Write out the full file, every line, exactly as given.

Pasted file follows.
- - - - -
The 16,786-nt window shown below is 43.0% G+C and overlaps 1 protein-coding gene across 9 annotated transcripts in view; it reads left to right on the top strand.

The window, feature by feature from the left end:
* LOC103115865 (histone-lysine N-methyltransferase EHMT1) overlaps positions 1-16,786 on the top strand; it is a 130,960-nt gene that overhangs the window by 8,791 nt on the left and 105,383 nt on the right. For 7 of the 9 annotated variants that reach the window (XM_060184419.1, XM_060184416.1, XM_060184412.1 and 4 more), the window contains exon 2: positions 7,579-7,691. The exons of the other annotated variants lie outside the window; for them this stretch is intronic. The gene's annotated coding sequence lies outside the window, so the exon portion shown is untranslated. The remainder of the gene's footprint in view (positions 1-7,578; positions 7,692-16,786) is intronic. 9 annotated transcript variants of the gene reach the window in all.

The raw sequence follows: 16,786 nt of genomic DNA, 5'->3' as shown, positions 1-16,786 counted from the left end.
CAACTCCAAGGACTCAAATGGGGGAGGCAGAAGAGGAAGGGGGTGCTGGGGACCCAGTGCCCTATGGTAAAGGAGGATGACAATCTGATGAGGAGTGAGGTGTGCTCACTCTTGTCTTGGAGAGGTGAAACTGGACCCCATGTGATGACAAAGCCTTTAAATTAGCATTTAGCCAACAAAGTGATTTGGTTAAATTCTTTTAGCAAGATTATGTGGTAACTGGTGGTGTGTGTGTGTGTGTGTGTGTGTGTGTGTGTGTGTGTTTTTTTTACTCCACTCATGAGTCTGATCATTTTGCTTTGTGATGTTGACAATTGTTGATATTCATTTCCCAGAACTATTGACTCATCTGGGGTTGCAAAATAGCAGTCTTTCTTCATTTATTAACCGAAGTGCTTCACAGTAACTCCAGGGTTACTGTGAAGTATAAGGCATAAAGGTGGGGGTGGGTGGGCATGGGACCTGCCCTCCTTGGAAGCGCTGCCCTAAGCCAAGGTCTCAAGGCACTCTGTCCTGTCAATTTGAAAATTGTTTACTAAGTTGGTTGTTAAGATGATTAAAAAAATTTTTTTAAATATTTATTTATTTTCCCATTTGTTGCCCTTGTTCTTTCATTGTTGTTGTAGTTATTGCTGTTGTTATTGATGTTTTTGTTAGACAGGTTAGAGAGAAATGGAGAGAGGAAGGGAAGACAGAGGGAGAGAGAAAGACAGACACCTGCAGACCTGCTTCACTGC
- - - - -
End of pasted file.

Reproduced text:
The 16,786-nt window shown below is 43.0% G+C and overlaps 1 protein-coding gene across 9 annotated transcripts in view; it reads left to right on the top strand.

The window, feature by feature from the left end:
* LOC103115865 (histone-lysine N-methyltransferase EHMT1) overlaps positions 1-16,786 on the top strand; it is a 130,960-nt gene that overhangs the window by 8,791 nt on the left and 105,383 nt on the right. For 7 of the 9 annotated variants that reach the window (XM_060184419.1, XM_060184416.1, XM_060184412.1 and 4 more), the window contains exon 2: positions 7,579-7,691. The exons of the other annotated variants lie outside the window; for them this stretch is intronic. The gene's annotated coding sequence lies outside the window, so the exon portion shown is untranslated. The remainder of the gene's footprint in view (positions 1-7,578; positions 7,692-16,786) is intronic. 9 annotated transcript variants of the gene reach the window in all.

The raw sequence follows: 16,786 nt of genomic DNA, 5'->3' as shown, positions 1-16,786 counted from the left end.
CAACTCCAAGGACTCAAATGGGGGAGGCAGAAGAGGAAGGGGGTGCTGGGGACCCAGTGCCCTATGGTAAAGGAGGATGACAATCTGATGAGGAGTGAGGTGTGCTCACTCTTGTCTTGGAGAGGTGAAACTGGACCCCATGTGATGACAAAGCCTTTAAATTAGCATTTAGCCAACAAAGTGATTTGGTTAAATTCTTTTAGCAAGATTATGTGGTAACTGGTGGTGTGTGTGTGTGTGTGTGTGTGTGTGTGTGTGTGTGTTTTTTTTACTCCACTCATGAGTCTGATCATTTTGCTTTGTGATGTTGACAATTGTTGATATTCATTTCCCAGAACTATTGACTCATCTGGGGTTGCAAAATAGCAGTCTTTCTTCATTTATTAACCGAAGTGCTTCACAGTAACTCCAGGGTTACTGTGAAGTATAAGGCATAAAGGTGGGGGTGGGTGGGCATGGGACCTGCCCTCCTTGGAAGCGCTGCCCTAAGCCAAGGTCTCAAGGCACTCTGTCCTGTCAATTTGAAAATTGTTTACTAAGTTGGTTGTTAAGATGATTAAAAAAATTTTTTTAAATATTTATTTATTTTCCCATTTGTTGCCCTTGTTCTTTCATTGTTGTTGTAGTTATTGCTGTTGTTATTGATGTTTTTGTTAGACAGGTTAGAGAGAAATGGAGAGAGGAAGGGAAGACAGAGGGAGAGAGAAAGACAGACACCTGCAGACCTGCTTCACTGC